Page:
Initially, after the Station was closed it was used as a relay station, which meant that it was used for the receiving and transferring of alarms and the supervision of telephone and automatic alarms and sprinkler systems. Fire engines were also housed in the Station building and maintained as standby appliances, available for use when required while the quarters within the Station were still occupied by members of the Brigade attached to other Stations.
In 1951, a motor vehicle maintenance section was established in the Station as part of a program to permanently decentralise workshop activities from headquarters.
On 23 December 1951 all uniformed staff were withdrawn from Pyrmont Fie Station.
Pyrmont Fire Station Re-Opened (1960-1992)
After a review of the fire protection afforded by the Stations located in Sydney, the NSW Board of Fire Commissioners decided to re-open Pyrmont Fire Station as well as those at Ryde and Mascot. On 16 December 1960 Pyrmont Fire Station was re-opened at 7am when District Officer Cruise and Station Officer Flynn called the role. At 8:26am Deputy Chief Officer Welch arrived to inspect the Station and at 8:40am he left with District Officer Cruise, leaving Station Officer Flynn in command of the Station.
Whilst it was closed as an active Fire Station, Pyrmont had housed the Transport Section of the NSW Fire Brigade for a number of years. With work being undertaken to enhance the aging building, prior to the Brigade returning to service there, it was also requested that upgrades be made to better house the Transport workshops. A new roof, new concrete floor and new doors were required to better house the workshop staff and appliances currently being worked upon. The estimated cost of the work was £5,400 (approximately $150,000 today). The work was completed in July 1962 however the initial costing estimate was surpassed with the work totally £6093 (approximately $166,000 today). One of the reasons put forward for this increase was the extensive electrical work that was completed in the garage to enhance the working space of the workshop staff.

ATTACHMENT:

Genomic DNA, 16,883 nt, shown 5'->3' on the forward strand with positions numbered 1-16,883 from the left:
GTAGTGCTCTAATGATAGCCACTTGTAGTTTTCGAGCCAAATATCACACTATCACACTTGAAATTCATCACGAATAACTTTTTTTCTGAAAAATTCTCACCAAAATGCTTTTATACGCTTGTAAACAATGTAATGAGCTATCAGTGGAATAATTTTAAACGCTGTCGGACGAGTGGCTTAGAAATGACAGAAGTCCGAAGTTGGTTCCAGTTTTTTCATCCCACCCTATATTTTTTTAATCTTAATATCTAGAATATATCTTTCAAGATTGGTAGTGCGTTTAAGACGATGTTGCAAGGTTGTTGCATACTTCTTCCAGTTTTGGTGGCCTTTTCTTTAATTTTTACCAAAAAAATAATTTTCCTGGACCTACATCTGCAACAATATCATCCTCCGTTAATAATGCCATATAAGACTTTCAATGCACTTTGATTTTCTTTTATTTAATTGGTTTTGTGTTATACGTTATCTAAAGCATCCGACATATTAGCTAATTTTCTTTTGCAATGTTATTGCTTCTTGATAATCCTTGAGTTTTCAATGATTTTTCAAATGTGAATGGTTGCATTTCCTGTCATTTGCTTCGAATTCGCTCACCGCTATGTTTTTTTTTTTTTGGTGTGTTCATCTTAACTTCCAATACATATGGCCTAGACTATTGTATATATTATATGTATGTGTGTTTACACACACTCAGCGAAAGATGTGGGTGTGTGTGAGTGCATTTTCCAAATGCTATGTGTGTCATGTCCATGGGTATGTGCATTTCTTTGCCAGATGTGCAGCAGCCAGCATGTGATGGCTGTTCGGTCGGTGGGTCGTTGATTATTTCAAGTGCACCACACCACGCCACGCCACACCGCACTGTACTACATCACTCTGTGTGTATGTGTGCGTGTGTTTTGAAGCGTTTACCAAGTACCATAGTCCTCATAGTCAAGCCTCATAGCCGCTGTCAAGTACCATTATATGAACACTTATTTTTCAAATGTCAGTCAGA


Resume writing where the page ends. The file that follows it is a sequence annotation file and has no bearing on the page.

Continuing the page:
Pyrmont Fire Station Renovations (1993-2006)
In 1993 Pyrmont Fire Station was closed and made ready for sale. The Brigade and appliances were re-located to the City of Sydney Headquarters in the interim. Though it was still planned that the Station would be sold and new premises sought for the Brigade on the waterfront, the sale of the building was delayed and for the interim the Brigade moved back into the aging Station on 18 January 1997 to afford the Pyrmont area better fire protection. Prior to the Brigade re-occupying the building it underwent a number of renovations to better serve the purposes of the Brigade.
In the financial year 2002-03 the Department of Commerce provided funding for restoration work for Pyrmont Fire Station, through its State Heritage and Retained Properties Program to coincide with the upcoming Centenary of the Station in 2006. It was at this time that talk of selling the heritage listed Station ceased.
Celebrating A Centenary and Recent Renovations (2007-2016)
On 31 March 2007 celebrations were held at Pyrmont Fire Station to celebrate 100 years since the opening of the Station in December 1906. More than 200 people joined the celebrations which featured a parade of past Firefighters that had been stationed at Pyrmont.
On 25 June 2014 FRNSW issued the tender for the redevelopment of Pyrmont Fire Station. Extensive consultations took place on how best to preserve the heritage listed building whilst still providing a modern environment for those firefighters stationed there. During the construction phase the Pyrmont Brigade and their appliance were re-located to the City of Sydney Fire Station.
Due to its long history Pyrmont Fire Station is listed on the State Heritage Register, therefore immense work was done during the refurbishment and renovation of the Station to preserve the history of the building. Some of the steps taken by FRNSW to achieve this are:
•Any new brickwork was completed to match that of the existing brickwork
•Only areas of damage or missing joins were given attention in regards to the mortar
•All original timber floorboards were kept, with work done to enhance them where necessary or additional boards added above the existing ones where safety was a concern
•Original glass was retained where possible
Prior to the start of renovations archaeological excavations were undertaken and a number of items were recovered through this process and throughout the renovation process. These items are in the care of the Museum of Fire.
-Museum of Fire Heritage Team